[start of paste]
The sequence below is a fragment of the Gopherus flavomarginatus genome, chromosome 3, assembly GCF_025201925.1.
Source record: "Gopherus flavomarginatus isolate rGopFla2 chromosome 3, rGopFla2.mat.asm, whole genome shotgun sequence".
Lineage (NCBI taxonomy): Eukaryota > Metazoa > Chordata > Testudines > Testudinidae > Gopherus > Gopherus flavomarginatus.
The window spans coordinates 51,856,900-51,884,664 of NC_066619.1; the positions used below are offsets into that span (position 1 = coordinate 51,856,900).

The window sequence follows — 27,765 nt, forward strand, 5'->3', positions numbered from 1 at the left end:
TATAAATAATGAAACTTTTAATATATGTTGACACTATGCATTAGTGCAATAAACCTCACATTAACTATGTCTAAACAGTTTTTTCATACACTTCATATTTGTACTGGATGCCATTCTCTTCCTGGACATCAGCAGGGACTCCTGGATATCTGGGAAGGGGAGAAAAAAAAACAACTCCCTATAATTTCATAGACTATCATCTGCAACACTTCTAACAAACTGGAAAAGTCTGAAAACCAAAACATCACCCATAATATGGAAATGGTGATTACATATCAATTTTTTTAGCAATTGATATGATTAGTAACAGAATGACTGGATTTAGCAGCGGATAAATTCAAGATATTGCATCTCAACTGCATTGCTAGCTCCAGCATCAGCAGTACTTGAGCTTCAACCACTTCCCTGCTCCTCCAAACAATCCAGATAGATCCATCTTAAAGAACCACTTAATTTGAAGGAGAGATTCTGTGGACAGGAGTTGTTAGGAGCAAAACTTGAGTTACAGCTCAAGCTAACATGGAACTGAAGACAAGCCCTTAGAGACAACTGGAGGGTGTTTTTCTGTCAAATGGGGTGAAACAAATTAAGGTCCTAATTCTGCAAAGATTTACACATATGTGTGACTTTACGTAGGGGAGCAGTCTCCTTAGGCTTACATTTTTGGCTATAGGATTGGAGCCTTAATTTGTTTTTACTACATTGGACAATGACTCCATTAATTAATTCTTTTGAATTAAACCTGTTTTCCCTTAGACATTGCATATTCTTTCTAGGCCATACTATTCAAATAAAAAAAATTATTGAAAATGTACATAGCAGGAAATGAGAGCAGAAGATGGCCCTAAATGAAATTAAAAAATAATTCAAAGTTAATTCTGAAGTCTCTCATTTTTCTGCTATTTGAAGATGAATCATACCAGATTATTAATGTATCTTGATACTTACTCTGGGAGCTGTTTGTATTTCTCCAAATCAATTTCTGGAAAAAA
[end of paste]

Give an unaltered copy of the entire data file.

The sequence below is a fragment of the Gopherus flavomarginatus genome, chromosome 3, assembly GCF_025201925.1.
Source record: "Gopherus flavomarginatus isolate rGopFla2 chromosome 3, rGopFla2.mat.asm, whole genome shotgun sequence".
Lineage (NCBI taxonomy): Eukaryota > Metazoa > Chordata > Testudines > Testudinidae > Gopherus > Gopherus flavomarginatus.
The window spans coordinates 51,856,900-51,884,664 of NC_066619.1; the positions used below are offsets into that span (position 1 = coordinate 51,856,900).

The window sequence follows — 27,765 nt, forward strand, 5'->3', positions numbered from 1 at the left end:
TATAAATAATGAAACTTTTAATATATGTTGACACTATGCATTAGTGCAATAAACCTCACATTAACTATGTCTAAACAGTTTTTTCATACACTTCATATTTGTACTGGATGCCATTCTCTTCCTGGACATCAGCAGGGACTCCTGGATATCTGGGAAGGGGAGAAAAAAAAACAACTCCCTATAATTTCATAGACTATCATCTGCAACACTTCTAACAAACTGGAAAAGTCTGAAAACCAAAACATCACCCATAATATGGAAATGGTGATTACATATCAATTTTTTTAGCAATTGATATGATTAGTAACAGAATGACTGGATTTAGCAGCGGATAAATTCAAGATATTGCATCTCAACTGCATTGCTAGCTCCAGCATCAGCAGTACTTGAGCTTCAACCACTTCCCTGCTCCTCCAAACAATCCAGATAGATCCATCTTAAAGAACCACTTAATTTGAAGGAGAGATTCTGTGGACAGGAGTTGTTAGGAGCAAAACTTGAGTTACAGCTCAAGCTAACATGGAACTGAAGACAAGCCCTTAGAGACAACTGGAGGGTGTTTTTCTGTCAAATGGGGTGAAACAAATTAAGGTCCTAATTCTGCAAAGATTTACACATATGTGTGACTTTACGTAGGGGAGCAGTCTCCTTAGGCTTACATTTTTGGCTATAGGATTGGAGCCTTAATTTGTTTTTACTACATTGGACAATGACTCCATTAATTAATTCTTTTGAATTAAACCTGTTTTCCCTTAGACATTGCATATTCTTTCTAGGCCATACTATTCAAATAAAAAAAATTATTGAAAATGTACATAGCAGGAAATGAGAGCAGAAGATGGCCCTAAATGAAATTAAAAAATAATTCAAAGTTAATTCTGAAGTCTCTCATTTTTCTGCTATTTGAAGATGAATCATACCAGATTATTAATGTATCTTGATACTTACTCTGGGAGCTGTTTGTATTTCTCCAAATCAATTTCTGGAAAAAA